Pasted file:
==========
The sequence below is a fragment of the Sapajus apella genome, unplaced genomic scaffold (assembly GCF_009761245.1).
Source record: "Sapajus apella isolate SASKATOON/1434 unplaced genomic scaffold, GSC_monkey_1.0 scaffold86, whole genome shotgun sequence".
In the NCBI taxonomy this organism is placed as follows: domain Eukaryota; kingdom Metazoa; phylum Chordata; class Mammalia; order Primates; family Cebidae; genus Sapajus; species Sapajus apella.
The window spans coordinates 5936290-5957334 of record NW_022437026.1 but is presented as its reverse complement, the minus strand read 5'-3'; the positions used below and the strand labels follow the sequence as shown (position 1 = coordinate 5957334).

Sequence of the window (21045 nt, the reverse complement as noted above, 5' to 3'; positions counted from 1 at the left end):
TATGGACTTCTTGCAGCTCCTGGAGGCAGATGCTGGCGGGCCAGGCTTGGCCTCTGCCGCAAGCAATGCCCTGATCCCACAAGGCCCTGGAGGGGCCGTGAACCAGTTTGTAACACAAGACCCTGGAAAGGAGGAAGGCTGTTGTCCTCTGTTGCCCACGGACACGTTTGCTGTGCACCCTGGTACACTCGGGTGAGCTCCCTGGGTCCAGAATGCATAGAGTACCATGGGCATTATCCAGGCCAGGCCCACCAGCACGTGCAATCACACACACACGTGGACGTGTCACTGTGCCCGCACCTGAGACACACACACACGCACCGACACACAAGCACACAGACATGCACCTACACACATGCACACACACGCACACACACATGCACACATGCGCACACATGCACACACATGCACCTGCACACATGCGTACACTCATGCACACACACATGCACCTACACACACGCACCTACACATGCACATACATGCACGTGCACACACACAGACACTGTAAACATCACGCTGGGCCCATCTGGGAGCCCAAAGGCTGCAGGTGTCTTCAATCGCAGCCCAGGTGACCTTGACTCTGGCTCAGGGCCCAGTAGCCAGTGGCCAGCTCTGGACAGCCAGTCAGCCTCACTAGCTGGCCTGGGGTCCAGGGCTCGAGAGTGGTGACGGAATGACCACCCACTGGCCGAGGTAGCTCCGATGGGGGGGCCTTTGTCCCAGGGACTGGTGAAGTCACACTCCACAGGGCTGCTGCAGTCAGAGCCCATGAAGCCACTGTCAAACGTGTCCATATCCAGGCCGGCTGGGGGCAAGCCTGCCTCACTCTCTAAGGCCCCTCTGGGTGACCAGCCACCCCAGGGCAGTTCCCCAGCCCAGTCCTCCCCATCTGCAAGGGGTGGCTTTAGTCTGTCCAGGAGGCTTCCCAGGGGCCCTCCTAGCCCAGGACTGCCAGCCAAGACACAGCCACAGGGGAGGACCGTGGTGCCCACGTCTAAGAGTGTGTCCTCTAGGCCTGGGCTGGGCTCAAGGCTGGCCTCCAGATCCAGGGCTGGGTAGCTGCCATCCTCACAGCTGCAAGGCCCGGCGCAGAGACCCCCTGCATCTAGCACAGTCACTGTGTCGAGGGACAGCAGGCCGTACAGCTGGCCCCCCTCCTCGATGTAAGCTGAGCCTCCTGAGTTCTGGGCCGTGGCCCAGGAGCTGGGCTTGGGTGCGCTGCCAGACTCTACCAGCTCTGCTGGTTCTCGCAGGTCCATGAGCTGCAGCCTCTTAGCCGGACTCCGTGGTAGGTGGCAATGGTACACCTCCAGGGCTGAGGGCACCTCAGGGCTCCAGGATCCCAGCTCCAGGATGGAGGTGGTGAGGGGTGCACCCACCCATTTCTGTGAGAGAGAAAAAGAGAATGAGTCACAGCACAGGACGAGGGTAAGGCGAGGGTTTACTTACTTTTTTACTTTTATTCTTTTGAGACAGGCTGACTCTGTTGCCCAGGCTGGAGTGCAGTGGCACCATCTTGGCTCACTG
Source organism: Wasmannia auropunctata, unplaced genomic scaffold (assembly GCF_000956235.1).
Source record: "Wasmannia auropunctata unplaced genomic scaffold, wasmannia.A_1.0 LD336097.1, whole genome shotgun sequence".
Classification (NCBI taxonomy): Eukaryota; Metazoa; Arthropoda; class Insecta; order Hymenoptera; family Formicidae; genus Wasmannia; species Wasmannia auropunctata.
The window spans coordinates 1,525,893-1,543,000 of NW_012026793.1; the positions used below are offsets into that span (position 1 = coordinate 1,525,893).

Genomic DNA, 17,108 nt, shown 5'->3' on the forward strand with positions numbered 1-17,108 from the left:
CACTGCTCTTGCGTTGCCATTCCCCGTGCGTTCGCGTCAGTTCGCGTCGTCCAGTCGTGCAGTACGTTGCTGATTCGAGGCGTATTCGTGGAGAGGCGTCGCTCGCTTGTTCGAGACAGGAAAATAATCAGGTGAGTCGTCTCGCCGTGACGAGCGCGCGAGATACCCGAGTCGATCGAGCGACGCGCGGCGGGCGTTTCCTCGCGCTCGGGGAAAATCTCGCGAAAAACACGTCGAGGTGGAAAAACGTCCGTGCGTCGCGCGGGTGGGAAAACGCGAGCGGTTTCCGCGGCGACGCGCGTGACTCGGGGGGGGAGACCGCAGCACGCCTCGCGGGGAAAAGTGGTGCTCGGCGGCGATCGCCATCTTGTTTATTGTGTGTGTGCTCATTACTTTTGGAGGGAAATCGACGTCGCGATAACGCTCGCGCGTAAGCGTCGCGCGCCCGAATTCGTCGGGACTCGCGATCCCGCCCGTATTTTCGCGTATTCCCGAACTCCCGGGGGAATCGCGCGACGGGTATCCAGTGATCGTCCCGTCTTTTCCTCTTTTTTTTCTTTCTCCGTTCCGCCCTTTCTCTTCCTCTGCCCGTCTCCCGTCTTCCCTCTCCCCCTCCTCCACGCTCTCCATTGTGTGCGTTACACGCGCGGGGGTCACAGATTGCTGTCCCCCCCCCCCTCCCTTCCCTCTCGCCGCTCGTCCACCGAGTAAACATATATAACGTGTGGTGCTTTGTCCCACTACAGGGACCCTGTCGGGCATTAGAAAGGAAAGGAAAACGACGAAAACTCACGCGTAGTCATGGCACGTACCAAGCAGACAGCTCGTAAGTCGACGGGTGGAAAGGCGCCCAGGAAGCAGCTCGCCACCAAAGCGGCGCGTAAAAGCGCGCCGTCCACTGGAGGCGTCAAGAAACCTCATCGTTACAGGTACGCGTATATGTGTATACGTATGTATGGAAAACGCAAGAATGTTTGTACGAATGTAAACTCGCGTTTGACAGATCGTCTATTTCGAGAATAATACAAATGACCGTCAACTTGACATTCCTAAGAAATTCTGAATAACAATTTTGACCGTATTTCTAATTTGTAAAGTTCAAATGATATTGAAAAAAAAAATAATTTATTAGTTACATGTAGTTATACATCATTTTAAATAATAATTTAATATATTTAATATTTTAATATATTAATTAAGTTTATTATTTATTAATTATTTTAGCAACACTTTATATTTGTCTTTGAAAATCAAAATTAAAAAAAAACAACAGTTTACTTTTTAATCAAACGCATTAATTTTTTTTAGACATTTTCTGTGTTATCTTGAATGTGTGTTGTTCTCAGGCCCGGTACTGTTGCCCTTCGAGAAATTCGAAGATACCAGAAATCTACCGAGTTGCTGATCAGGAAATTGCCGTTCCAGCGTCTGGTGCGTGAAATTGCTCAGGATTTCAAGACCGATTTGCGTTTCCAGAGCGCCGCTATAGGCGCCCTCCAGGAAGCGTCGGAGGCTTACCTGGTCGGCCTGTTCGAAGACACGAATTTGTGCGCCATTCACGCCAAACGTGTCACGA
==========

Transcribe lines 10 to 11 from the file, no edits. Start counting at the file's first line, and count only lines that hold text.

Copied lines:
The window spans coordinates 1,525,893-1,543,000 of NW_012026793.1; the positions used below are offsets into that span (position 1 = coordinate 1,525,893).

Genomic DNA, 17,108 nt, shown 5'->3' on the forward strand with positions numbered 1-17,108 from the left: